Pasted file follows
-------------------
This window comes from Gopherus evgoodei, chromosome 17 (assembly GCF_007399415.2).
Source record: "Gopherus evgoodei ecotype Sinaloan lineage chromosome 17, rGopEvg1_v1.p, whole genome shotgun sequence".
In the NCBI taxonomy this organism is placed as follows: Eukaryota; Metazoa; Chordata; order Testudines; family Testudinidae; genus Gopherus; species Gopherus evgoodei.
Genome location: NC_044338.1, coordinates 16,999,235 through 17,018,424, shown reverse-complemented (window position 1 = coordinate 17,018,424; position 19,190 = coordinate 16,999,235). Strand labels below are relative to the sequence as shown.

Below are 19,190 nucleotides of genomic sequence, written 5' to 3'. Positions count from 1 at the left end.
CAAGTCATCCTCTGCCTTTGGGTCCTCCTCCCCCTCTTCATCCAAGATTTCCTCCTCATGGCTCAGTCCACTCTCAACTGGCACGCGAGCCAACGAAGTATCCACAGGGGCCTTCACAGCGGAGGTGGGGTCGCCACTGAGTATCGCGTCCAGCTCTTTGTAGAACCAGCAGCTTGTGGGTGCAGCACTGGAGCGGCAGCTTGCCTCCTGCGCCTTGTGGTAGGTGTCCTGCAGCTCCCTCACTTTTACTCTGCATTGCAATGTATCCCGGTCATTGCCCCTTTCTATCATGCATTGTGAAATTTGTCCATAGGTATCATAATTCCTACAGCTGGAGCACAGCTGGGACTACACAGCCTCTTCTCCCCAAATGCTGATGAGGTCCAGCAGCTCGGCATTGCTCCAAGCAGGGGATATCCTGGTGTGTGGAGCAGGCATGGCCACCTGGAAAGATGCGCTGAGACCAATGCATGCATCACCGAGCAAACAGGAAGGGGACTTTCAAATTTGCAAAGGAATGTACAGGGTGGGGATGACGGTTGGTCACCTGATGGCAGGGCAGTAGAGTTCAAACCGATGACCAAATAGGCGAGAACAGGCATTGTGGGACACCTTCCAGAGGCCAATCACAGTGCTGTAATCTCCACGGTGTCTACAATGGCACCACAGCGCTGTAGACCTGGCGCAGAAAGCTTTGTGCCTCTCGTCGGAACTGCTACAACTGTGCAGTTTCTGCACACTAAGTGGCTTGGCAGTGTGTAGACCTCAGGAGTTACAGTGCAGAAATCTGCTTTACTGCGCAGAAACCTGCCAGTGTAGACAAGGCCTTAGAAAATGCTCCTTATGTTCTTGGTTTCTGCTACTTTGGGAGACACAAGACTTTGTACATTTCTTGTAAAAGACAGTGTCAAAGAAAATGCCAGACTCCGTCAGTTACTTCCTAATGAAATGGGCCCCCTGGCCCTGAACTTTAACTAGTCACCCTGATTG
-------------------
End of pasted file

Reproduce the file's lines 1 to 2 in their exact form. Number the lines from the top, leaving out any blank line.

This window comes from Gopherus evgoodei, chromosome 17 (assembly GCF_007399415.2).
Source record: "Gopherus evgoodei ecotype Sinaloan lineage chromosome 17, rGopEvg1_v1.p, whole genome shotgun sequence".